As soon as we hear the term “mentor”, we think of a senior, more experienced person guiding a younger person through his/her career journey. This is because traditional mentoring works this way. There is another type of mentoring which is becoming more popular these days because of its enormous benefits: Reverse Mentoring.
What is reverse mentoring?
Also known as “upward mentoring”, this model refers to an initiative that flip-flops the traditional mentoring relationship. Here, executives are mentored by younger employees. The goal is to take advantage of the fresh perspective of younger employees and develop executives’ knowledge on technology, social media, and current trends.
Jack Welch, former CEO of General Electric, is given credit for inventing reverse mentoring program back in 1999. Today, companies like Cisco, Dell, HP use this mentoring model as a part of their employee development plans. The concept has proved to be beneficial for both mentors, mentees, and the organization implementing it.
What are the benefits of reverse mentoring?
Reverse mentoring offers many benefits and can create a lasting impact within an organization:
- It increases the retention of millennials
- Sharing of digital skills
- Reverse mentoring promotes diversity
- Empowers new hires to speak up
- Improves new workers' critical business skills
1. Increases Retention of Millennials
Millennials are known as job hoppers. That’s why organizations are looking for various ways to retain them in the workforce. Many employers are taking advantage of the benefits of upward mentoring that provides millennials with the transparency and recognition they seek.
When a junior employee is given the responsibility to mentor a senior employee, they feel:
- Engaged with their work as they get to share their knowledge and skills
- A sense of achievement once their mentees learn something new from them
- Recognized, respected by coworkers
Employees who feel happy, engaged and valued at work stick around for longer.
2. Sharing of Digital Skills
According to a report by Pew Research Center, millennials became the largest generation in the U.S. workforce in 2016. They are the generation that has seen the technological revolution. As a result, millennials are highly proficient users of technology.
On the other hand, in the fast-paced modern world, keeping up with technological advancements can be a bit difficult for senior executives. Learning about social media, cloud-based computing, and other modern digital skills can be overwhelming for them. Even most tech-savvy employees like software engineers require a lot of reading and training to stay up to date with new technologies.
Upward mentoring allows junior employees to share their digital skills with senior executives and help them stay up to date. Not only that, it also helps executives tackle ageism and increase their confidence when discussing digital topics at work.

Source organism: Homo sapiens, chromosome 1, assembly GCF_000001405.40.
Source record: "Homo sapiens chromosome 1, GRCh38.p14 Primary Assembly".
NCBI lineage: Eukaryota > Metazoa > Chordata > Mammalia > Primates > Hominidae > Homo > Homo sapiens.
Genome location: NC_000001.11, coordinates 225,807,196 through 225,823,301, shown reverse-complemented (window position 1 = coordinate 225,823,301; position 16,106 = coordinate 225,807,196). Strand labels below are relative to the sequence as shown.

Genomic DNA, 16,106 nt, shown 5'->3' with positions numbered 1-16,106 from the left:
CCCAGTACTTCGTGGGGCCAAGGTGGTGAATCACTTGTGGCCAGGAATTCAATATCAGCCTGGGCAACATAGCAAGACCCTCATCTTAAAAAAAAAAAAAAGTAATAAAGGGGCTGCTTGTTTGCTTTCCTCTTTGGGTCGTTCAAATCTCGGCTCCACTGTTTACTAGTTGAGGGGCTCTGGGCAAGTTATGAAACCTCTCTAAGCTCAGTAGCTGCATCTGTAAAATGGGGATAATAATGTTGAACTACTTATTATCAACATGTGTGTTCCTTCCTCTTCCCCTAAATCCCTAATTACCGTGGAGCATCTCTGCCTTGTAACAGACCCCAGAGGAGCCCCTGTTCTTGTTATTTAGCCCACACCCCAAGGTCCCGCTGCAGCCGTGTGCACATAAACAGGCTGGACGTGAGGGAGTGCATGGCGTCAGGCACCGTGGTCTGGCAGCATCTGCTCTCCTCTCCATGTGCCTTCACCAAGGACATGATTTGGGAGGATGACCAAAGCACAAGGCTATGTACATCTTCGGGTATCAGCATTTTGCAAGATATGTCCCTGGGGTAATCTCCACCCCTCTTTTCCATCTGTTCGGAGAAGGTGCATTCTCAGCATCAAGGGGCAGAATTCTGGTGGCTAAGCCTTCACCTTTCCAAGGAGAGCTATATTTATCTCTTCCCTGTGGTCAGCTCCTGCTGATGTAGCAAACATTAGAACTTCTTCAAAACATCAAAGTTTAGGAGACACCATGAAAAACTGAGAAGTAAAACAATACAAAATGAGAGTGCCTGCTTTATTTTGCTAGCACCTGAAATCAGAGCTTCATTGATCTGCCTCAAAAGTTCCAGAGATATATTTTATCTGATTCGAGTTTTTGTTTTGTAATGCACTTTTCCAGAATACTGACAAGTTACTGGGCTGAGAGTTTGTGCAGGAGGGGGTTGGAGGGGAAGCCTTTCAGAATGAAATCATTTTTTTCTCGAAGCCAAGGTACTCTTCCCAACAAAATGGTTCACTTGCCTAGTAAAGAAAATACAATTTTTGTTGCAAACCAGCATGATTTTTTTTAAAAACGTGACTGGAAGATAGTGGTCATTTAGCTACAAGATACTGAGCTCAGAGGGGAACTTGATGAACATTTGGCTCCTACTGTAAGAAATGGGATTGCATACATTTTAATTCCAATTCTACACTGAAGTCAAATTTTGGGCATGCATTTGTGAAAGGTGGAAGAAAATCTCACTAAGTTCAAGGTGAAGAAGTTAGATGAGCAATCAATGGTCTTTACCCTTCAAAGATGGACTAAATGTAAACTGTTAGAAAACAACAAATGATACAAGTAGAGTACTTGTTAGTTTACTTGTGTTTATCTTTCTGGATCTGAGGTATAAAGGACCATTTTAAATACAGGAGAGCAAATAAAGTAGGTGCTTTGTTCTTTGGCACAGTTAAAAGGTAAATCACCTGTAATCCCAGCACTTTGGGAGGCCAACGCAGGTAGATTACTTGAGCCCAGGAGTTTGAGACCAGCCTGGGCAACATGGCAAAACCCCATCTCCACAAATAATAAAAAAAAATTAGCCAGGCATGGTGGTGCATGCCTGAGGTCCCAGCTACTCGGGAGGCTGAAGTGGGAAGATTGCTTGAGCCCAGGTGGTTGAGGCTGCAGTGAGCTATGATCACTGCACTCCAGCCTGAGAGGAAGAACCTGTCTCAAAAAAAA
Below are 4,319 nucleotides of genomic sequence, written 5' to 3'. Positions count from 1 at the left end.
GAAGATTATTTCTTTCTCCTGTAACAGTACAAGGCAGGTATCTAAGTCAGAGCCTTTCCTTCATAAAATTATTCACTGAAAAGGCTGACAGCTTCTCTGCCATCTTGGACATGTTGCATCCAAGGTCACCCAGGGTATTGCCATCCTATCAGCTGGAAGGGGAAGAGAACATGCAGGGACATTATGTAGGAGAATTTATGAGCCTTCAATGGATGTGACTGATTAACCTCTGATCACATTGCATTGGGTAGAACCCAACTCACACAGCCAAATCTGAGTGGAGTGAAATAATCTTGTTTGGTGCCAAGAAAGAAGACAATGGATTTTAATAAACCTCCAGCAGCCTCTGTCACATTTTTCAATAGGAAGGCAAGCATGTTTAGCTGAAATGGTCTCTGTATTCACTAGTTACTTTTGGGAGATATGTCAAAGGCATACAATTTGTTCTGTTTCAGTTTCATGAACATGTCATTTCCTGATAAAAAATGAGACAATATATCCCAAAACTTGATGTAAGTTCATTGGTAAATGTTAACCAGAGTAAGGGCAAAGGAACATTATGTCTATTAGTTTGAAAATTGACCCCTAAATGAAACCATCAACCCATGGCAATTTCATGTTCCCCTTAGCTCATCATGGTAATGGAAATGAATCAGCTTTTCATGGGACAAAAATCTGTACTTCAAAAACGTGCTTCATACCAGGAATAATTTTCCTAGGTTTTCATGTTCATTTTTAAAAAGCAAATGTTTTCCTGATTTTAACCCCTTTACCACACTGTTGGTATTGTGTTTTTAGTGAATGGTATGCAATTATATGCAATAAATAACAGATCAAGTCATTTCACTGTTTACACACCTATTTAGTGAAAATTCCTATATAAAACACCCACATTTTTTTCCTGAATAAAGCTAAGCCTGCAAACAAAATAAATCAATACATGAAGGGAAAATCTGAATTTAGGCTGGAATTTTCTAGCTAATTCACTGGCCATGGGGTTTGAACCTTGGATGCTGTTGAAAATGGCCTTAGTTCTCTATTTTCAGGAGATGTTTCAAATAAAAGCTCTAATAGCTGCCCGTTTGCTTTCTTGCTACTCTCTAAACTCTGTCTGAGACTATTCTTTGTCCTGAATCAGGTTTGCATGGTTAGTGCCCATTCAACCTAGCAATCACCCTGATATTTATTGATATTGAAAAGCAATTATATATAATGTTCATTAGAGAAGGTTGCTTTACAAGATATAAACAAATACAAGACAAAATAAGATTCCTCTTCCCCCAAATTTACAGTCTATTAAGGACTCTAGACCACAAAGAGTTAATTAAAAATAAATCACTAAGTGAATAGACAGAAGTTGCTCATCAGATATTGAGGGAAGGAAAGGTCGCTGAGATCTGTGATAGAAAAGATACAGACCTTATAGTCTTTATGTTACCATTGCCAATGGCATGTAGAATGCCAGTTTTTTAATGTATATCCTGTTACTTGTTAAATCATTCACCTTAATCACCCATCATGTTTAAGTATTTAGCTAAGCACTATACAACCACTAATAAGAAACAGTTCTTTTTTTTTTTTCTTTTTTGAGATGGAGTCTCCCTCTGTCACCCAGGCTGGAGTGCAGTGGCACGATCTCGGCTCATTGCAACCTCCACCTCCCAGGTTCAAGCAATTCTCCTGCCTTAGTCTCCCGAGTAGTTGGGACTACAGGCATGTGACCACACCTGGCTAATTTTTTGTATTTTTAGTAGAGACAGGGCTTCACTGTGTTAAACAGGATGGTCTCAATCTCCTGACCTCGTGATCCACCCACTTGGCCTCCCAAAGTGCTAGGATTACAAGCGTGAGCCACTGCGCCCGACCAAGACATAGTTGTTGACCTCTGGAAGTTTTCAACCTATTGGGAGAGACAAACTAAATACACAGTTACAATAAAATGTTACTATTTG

3. Reverse Mentoring Promotes Diversity
Despite being diverse, many organizations fail to cultivate a sense of belonging among employees. If an employee does not feel welcomed at the workplace, it takes a big toll on their mental health. This can lead to lower productivity and higher turnover.
Mentoring helps employees feel engaged and creates a sense of belongingness. As younger employees are more likely to be ethnically and racially diverse, reverse mentoring can be the best option to promote diversity in the workplace.
In 2014, PwC launched a reverse mentoring program as a part of its diversity and inclusion drive. Krystal Allen, a millennial mentor and manager at PwC said, “What I enjoyed most is the ability to share my experience as a woman within the firm to challenge the partners’ views and ways of working, in a safe environment.”
4. Empowers New Hires to Speak Up
Most of the time entry-level employees are more interested in pleasing their managers and senior executives than criticizing current practices. Organizations need each individual, especially entry-level employees, to be more collaborative and fearless to speak up for the betterment of the company.
Because in upward mentoring, junior employees need to mentor senior employees, they get the chance and power to speak up. They practice leadership in a low-risk environment which helps them develop their career as leaders.
Also read: 4 Overlooked Benefits of Mentoring
5. Improves New Workers Critical Business Skills
While senior employees lack in technology advancement, they have more business skills than new workers. Upward mentoring not only helps the mentee learn new technology and social media trends, but mentors also gain deeper understanding of company culture and learn critical business skills from their mentees. They get to learn inside information such as how the company works, the right terminology to use when discussing a business concept, and what to do and what not to do. These kinds of skills are crucial for surviving in the corporate world and for career development.
In spite of its immense benefits, not everyone is ready to be a part of this kind of mentoring program. It is hard for the older generation to take constructive feedback from junior employees. Likewise, sometimes younger employees don’t tend to give advice to managers or senior executives, especially if they are new in the organization. However, a successful mentoring program can be implemented by approaching these kinds of issues sensitively.
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